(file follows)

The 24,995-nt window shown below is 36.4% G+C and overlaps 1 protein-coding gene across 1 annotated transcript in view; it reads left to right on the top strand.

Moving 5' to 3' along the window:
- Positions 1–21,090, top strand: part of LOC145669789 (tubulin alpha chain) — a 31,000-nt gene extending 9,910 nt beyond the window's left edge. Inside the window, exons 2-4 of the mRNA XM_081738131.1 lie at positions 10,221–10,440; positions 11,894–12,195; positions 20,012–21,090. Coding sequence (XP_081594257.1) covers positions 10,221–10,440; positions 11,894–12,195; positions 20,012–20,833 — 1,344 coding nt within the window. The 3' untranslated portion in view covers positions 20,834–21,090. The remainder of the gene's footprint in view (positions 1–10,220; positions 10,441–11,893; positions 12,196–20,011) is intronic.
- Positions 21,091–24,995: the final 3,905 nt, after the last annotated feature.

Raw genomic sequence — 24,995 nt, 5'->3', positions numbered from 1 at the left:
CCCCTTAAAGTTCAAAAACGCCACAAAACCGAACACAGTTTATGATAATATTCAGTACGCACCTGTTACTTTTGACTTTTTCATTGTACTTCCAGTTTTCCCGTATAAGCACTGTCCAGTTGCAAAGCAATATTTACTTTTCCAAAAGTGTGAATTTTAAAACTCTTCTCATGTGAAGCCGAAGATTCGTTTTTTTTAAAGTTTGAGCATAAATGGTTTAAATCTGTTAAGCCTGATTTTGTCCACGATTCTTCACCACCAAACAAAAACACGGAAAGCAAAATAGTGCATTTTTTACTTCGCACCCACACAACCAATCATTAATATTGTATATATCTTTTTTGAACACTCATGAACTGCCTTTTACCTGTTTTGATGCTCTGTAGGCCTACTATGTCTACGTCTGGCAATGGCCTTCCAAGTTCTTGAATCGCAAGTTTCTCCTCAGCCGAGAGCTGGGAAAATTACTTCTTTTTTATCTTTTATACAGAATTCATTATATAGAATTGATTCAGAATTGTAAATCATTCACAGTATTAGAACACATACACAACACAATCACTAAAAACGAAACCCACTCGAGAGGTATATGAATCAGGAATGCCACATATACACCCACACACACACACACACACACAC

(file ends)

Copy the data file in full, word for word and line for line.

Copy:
The 24,995-nt window shown below is 36.4% G+C and overlaps 1 protein-coding gene across 1 annotated transcript in view; it reads left to right on the top strand.

Moving 5' to 3' along the window:
- Positions 1–21,090, top strand: part of LOC145669789 (tubulin alpha chain) — a 31,000-nt gene extending 9,910 nt beyond the window's left edge. Inside the window, exons 2-4 of the mRNA XM_081738131.1 lie at positions 10,221–10,440; positions 11,894–12,195; positions 20,012–21,090. Coding sequence (XP_081594257.1) covers positions 10,221–10,440; positions 11,894–12,195; positions 20,012–20,833 — 1,344 coding nt within the window. The 3' untranslated portion in view covers positions 20,834–21,090. The remainder of the gene's footprint in view (positions 1–10,220; positions 10,441–11,893; positions 12,196–20,011) is intronic.
- Positions 21,091–24,995: the final 3,905 nt, after the last annotated feature.

Raw genomic sequence — 24,995 nt, 5'->3', positions numbered from 1 at the left:
CCCCTTAAAGTTCAAAAACGCCACAAAACCGAACACAGTTTATGATAATATTCAGTACGCACCTGTTACTTTTGACTTTTTCATTGTACTTCCAGTTTTCCCGTATAAGCACTGTCCAGTTGCAAAGCAATATTTACTTTTCCAAAAGTGTGAATTTTAAAACTCTTCTCATGTGAAGCCGAAGATTCGTTTTTTTTAAAGTTTGAGCATAAATGGTTTAAATCTGTTAAGCCTGATTTTGTCCACGATTCTTCACCACCAAACAAAAACACGGAAAGCAAAATAGTGCATTTTTTACTTCGCACCCACACAACCAATCATTAATATTGTATATATCTTTTTTGAACACTCATGAACTGCCTTTTACCTGTTTTGATGCTCTGTAGGCCTACTATGTCTACGTCTGGCAATGGCCTTCCAAGTTCTTGAATCGCAAGTTTCTCCTCAGCCGAGAGCTGGGAAAATTACTTCTTTTTTATCTTTTATACAGAATTCATTATATAGAATTGATTCAGAATTGTAAATCATTCACAGTATTAGAACACATACACAACACAATCACTAAAAACGAAACCCACTCGAGAGGTATATGAATCAGGAATGCCACATATACACCCACACACACACACACACACACAC